Immediately subordinate to the grand master were the seven great dignitaries of the order, known as the conventual bailiffs: the grand preceptor, marshal, draper (Fr. drapier) or grand conservator, hospitaller, treasurer, admiral, turcopolier. The grand preceptor, elected by the chapter at the same time as the grand master and subject to his approval, was the lieutenant of the latter in his absence, empowered to seal for him and, in the event of his capture by the enemy, to act as vice-master. The functions of the marshal, draper, treasurer and turcopolier were practically identical with those of the officials of the same titles in the order of Knights Templars. That of hospitaller, on the other hand, was naturally a charge of exceptional importance in the order of St John; he had a seal of his own, and was responsible for everything concerning the hospitals of the order, the dispensing of hospitality, and of alms. The admiral, as the name implies, was at sea what the marshal was on land. The office first appears in 1299 when the knights, after their expulsion from the Holy Land, had begun to organize their new sea-power in Cyprus. As to the equipage and suites of the grand master and the great dignitaries, these were practically on the same scale and of the same nature as those described in the article TEMPLARS for the sister order. The grand master had the right himself to nominate his companions and the members of his household (seneschal, squires, secretaries, chaplains, &c.), which, as Le Roulx points out, was such as to enable him to figure as the equal of the kings and princes with whom he consorted.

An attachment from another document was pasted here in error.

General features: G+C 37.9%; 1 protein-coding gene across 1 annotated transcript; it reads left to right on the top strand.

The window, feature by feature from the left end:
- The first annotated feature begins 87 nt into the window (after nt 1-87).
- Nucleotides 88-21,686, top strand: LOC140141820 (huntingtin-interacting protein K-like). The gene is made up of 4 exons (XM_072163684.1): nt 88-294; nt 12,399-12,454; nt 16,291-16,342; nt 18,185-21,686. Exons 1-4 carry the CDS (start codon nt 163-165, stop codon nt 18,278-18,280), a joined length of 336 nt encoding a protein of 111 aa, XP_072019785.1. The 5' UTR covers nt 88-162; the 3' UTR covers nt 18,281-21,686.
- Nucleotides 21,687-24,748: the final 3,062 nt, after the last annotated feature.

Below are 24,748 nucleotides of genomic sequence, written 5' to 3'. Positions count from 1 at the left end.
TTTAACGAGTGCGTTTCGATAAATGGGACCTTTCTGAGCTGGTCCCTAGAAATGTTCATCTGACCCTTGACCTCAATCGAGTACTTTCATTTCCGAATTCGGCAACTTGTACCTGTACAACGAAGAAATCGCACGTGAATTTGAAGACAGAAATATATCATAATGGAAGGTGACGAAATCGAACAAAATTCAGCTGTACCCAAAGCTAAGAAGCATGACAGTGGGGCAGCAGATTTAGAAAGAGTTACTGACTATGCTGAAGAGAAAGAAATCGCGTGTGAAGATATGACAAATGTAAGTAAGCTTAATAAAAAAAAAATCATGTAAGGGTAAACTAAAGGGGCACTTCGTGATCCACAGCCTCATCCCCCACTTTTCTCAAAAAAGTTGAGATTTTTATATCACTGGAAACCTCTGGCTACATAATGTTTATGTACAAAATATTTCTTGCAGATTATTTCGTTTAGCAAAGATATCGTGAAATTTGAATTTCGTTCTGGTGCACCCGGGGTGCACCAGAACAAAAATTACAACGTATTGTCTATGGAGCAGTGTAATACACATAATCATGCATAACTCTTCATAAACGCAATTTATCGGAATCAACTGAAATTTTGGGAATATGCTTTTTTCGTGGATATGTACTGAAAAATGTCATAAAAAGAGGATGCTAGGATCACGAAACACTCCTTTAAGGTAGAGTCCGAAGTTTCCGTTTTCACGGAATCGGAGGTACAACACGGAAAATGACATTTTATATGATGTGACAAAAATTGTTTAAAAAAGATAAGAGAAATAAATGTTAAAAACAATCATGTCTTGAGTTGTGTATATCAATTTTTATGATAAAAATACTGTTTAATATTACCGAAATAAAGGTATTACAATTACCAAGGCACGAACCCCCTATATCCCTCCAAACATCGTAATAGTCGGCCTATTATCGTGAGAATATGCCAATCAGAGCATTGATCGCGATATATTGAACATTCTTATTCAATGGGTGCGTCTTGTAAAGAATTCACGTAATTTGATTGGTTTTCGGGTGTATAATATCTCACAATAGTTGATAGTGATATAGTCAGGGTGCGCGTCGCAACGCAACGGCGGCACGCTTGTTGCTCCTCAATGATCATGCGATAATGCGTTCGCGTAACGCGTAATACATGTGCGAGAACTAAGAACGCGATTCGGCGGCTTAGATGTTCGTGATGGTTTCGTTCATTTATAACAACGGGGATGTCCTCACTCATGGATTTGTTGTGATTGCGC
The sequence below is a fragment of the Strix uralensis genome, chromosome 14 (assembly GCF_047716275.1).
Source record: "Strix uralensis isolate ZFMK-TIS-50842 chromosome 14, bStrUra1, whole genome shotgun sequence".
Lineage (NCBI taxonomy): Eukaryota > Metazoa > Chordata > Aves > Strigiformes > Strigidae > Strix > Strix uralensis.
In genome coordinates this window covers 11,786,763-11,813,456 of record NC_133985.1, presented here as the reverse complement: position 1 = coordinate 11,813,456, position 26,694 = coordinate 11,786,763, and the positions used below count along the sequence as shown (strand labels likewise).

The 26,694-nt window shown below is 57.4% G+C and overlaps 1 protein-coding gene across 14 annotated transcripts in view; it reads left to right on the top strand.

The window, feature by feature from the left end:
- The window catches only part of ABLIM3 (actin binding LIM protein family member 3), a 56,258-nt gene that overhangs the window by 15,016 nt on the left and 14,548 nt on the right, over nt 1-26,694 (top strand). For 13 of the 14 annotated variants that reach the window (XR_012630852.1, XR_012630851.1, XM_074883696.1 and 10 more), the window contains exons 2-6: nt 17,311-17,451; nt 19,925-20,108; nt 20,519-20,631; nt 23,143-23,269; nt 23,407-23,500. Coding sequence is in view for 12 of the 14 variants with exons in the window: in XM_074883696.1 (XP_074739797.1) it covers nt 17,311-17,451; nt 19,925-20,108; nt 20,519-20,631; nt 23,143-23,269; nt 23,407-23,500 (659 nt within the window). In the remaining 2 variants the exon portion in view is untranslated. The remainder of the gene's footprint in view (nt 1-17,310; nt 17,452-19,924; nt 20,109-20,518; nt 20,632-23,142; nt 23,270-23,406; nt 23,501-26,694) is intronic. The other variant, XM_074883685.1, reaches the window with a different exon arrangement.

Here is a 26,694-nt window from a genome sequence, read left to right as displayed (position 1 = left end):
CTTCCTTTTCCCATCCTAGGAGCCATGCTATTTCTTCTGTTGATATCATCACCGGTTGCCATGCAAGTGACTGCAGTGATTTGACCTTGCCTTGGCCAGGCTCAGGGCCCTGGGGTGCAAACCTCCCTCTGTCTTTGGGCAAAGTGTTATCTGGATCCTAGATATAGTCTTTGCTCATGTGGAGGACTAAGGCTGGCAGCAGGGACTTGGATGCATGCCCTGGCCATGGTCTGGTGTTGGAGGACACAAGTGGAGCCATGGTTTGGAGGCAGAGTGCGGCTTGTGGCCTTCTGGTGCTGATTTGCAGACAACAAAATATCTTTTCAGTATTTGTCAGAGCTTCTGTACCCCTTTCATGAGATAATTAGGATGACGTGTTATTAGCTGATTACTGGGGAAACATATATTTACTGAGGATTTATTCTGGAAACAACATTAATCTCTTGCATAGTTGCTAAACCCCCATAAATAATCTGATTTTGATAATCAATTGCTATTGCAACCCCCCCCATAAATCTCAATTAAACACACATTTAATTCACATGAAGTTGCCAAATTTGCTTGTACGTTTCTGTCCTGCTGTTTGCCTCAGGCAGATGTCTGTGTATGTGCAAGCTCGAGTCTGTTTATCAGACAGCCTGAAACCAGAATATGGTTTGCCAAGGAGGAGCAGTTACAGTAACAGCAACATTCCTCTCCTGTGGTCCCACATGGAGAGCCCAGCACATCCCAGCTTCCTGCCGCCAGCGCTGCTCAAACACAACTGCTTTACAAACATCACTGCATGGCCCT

The grand-mastership of Gilbert d'Assailly was signalized by the participation of the Hospitallers in the abortive expeditions of Amalric of Jerusalem into Egypt in 1162, 1168 and 1169. On the loth of August 1164 also they shared in the disastrous defeat inflicted by Nur-ed-din at Harran on the count of Tripoli. The important position occupied by them in the councils of the kingdom is shown by the fact that the grand preceptor Guy de Mauny was one of the ambassadors sent in 1169 to ask aid of the princes of the West. Another important development was the bestowal on the order by Bohemund III, prince of Antioch, in 1168, and King Amalric, as regent of Tripoli, in 1170, of considerable territories on the north-eastern frontier, to be held with almost sovereign power as a march against the Saracens (Cartulairc, i. Nos. 391, 411). The failure of the expedition to Egypt, however, brought considerable odium on Gilbert d'Assailly, who resigned the grand-mastership, probably in the autumn of 1170. Under the short rule of the grand master Jobert (d. 1177) the question of a renewed attack on Egypt was mooted; but the confusion reigning in the Latin kingdom and, not least, the scandalous quarrels between the Templars and Hospitallers, rendered all aggressive action impossible. In 1179 the growing power of the two military orders received its first set back when, at the instance of the bishops, the Lateran Council forbade them to receive gifts of churches and tithes at the hands of laymen without the consent of the bishops, ordered them to restore all "recent" gifts of this nature, and passed a number of decrees in restraint of the abuse of their privileges.